Thursday, November 30, 2006

It's a big mitzvah

Last night, I received my first phone solicitation. It began innocently enough with the phone ringing, Gabe answering, and his handing the phone over with the information "speaking in Hebrew." I took the phone, expecting something, anything but what transpired. There was a nice person on the other end, asking me if I've ever heard of Akim. I told her that Akim was familiar to me, which was true - In my head, I tried to remember exactly what they do and was it connected to something having to do with the disabled community.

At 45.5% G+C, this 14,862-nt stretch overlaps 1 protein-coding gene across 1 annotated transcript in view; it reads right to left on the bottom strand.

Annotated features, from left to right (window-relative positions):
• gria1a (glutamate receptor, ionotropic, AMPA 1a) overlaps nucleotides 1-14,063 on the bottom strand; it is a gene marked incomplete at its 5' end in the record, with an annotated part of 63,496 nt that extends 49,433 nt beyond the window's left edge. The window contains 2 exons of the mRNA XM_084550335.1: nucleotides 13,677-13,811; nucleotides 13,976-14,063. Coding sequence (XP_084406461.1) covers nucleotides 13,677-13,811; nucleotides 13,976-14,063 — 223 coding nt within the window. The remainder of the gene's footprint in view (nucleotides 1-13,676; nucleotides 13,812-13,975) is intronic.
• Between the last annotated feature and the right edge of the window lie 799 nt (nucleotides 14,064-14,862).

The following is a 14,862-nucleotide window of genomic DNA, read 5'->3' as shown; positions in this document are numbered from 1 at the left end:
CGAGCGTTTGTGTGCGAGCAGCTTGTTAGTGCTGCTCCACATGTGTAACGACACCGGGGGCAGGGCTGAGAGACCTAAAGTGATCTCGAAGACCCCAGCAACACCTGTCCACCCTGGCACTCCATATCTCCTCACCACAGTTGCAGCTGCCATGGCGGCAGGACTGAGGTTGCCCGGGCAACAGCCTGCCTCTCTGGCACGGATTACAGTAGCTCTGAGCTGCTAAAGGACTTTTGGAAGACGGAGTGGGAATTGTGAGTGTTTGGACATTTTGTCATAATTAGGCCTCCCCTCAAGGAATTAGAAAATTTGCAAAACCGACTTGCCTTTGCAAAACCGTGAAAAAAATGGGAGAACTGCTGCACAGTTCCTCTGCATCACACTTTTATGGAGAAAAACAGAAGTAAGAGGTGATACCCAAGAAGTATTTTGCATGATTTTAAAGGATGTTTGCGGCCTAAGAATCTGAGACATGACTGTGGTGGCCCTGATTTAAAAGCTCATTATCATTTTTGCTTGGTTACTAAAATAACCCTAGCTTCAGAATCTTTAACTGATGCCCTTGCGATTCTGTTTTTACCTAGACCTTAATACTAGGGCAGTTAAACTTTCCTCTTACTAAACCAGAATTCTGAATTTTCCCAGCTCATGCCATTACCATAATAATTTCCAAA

She told me that it's all about connecting and assisting the special needs community, particularly those with mental retardation. She quickly (it's always fast here) told me about the help given to families with newborn babies, and how that help grown to encompass home care, respite services, voactional training and independent living (just to new name a few of the things that Akim does). Would I like to give and of course, I can put in on my credit card. I hamma hee for a few moments (which is what Akiva says when he's not sure what else to say). It's a "mitzvah g'dola/big" to give of course, she tells me. I tell her that I'm the parent of a retarded person myself and I know how important it is to support organizations like these - yes, would you like to support the Akiva Skop fund. I ask for her to send me something and get the usual, it costs money to send and don't you want to give tonight, it's a "mitzvah g'dola." I put her on hold and tell Ira that I can't say no to this nice Jewish phone lady and that I'll make a modest donation. I return to the phone, give her our info and thank her for her work of the evening. I let her know that even though my gift might be modest, that we also give abroad to other organizations that do similiar things. I hang up the phone and remember my father telling stories of the various tzedakah men who would show up outside his office at the shul in Malverne. He had regulars who stopped in, often for coffee, some for lunch (in those days, I can recall a very religious man who would come back to our house, he had already vetted it for kashrut on a previous visit, and allow my mother to heat him up a can of Rokeach veg soup, which he would eat with a piece of challah. This would never happen these days) and all came for a little help, a little tzedakah. I don't think my father ever sent off anyone empty handed. He kept his discretionary funds for these kinds of purposes - small, localized giving and he enjoyed the giving and the receiving - the interaction with all kinds of jews and non-jews who knew that the chief rabbi of Malverne was a generous one.

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